• ·  Well-designed documents and screens improve accuracy and completeness by

      providing instructions or prompts about what data to collect, grouping logically related pieces of information close together, using check off boxes or pull-down menus to


Ch. 2: Overview of Business Processes

present the available options, and using appropriate shading and borders to clearly

separate data items.

  • ·  Data input screens are preformatted to list all the data the user needs to enter.
  • ·  Prenumbered source documents are used or the system automatically assigns a

    sequential number to each new transaction. This simplifies verifying that all

    transactions have been recorded and that none of the documents has been misplaced.

  • ·  The system is programmed to make sure company policies are followed, such as

    approving or verifying a transaction. For example, the system can be programmed to check a customer’s credit limit and payment history, as well as inventory status, before confirming a sale to a customer.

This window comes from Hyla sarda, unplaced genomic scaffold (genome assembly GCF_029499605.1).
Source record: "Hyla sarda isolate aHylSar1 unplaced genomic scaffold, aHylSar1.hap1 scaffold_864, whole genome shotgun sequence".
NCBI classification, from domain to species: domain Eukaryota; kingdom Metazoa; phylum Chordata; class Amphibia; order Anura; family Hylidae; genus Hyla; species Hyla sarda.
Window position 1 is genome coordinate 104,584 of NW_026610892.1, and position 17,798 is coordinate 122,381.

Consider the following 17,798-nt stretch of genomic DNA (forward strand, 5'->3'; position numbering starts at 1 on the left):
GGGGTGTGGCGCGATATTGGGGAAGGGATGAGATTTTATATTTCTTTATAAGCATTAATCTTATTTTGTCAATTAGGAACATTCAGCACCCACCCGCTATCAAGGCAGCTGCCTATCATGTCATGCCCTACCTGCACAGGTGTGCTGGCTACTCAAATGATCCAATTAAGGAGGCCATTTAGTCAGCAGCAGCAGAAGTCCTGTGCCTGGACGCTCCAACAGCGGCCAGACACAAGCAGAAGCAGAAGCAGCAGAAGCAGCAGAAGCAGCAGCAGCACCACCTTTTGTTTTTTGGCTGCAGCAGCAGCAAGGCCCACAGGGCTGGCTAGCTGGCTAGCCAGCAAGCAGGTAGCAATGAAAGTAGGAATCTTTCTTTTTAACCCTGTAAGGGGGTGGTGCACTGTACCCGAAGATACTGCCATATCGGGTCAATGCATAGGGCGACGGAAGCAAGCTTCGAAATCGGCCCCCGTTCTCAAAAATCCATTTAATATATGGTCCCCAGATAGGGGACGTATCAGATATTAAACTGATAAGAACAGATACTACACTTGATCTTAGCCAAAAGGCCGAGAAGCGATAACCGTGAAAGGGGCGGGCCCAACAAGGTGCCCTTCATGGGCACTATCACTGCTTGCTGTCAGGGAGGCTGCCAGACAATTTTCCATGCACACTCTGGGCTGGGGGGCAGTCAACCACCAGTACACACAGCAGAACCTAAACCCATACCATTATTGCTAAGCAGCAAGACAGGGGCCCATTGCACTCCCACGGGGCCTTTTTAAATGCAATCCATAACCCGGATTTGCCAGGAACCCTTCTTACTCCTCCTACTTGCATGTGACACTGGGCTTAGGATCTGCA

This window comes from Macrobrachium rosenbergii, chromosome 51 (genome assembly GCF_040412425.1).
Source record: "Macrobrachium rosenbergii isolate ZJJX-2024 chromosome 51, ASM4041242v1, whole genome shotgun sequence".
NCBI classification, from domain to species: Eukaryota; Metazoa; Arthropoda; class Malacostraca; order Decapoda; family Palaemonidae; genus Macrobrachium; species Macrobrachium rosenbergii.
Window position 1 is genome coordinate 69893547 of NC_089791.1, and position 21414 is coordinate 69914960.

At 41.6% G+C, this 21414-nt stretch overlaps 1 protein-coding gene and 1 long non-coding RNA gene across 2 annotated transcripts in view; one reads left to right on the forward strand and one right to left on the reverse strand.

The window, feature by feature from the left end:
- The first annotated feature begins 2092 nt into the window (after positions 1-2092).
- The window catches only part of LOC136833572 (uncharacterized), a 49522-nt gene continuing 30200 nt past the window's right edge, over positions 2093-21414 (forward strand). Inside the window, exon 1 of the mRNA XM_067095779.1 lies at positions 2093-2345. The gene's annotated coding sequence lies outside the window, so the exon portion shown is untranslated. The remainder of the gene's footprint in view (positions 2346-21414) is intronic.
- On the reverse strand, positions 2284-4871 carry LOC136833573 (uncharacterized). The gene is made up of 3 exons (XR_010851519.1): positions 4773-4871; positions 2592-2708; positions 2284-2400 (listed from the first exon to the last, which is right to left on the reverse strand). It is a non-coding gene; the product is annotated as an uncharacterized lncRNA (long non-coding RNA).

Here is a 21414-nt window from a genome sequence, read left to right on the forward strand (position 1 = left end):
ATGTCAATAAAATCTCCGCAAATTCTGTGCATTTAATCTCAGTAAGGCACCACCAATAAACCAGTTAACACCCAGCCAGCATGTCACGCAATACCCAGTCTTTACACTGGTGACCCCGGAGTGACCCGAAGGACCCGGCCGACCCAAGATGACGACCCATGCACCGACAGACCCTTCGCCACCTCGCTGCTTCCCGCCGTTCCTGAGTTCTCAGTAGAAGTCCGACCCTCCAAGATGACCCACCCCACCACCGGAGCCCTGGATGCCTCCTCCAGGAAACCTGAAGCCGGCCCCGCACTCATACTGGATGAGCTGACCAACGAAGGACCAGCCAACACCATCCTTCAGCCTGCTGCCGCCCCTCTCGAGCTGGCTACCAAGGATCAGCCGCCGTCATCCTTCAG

1. 2.3  What kinds of documents are most likely to be turnaround documents? Do an internet search to find the answer and to find example turnaround documents.

    Documents that are commonly used as turnaround documents include the following:

    · Utility bills
    · Meter cards for collecting readings from gas meters, photocopiers, water meters etc · Subscription renewal notices
    · Inventory stock cards
    · Invoices
    · Checks (banks encode account info on the bottom of checks)
    · Annual emissions inventory forms

    ( · Adult Literary Information and Evaluation System forms


    Students will find many other turnaround documents.

    Here are some URLs for turnaround document definitions and examples:,2542,t=turnaround+document&i=53248,00.asp

    Here are some turnaround document images (1 long URL): US:official&client=firefox-a&um=1&ie=UTF- 8&ei=N7yBSpbAF4KiswO39JnwCA&sa=X&oi=image_result_group&ct=title&resnum=4

  2. 2.4  The data processing cycle in Figure 2-1 is an example of a basic process found throughout nature. Relate the basic input/process/store/output model to the functions of the human body.

    There are a number of ways to relate the input/process/store/output model to the human 2-2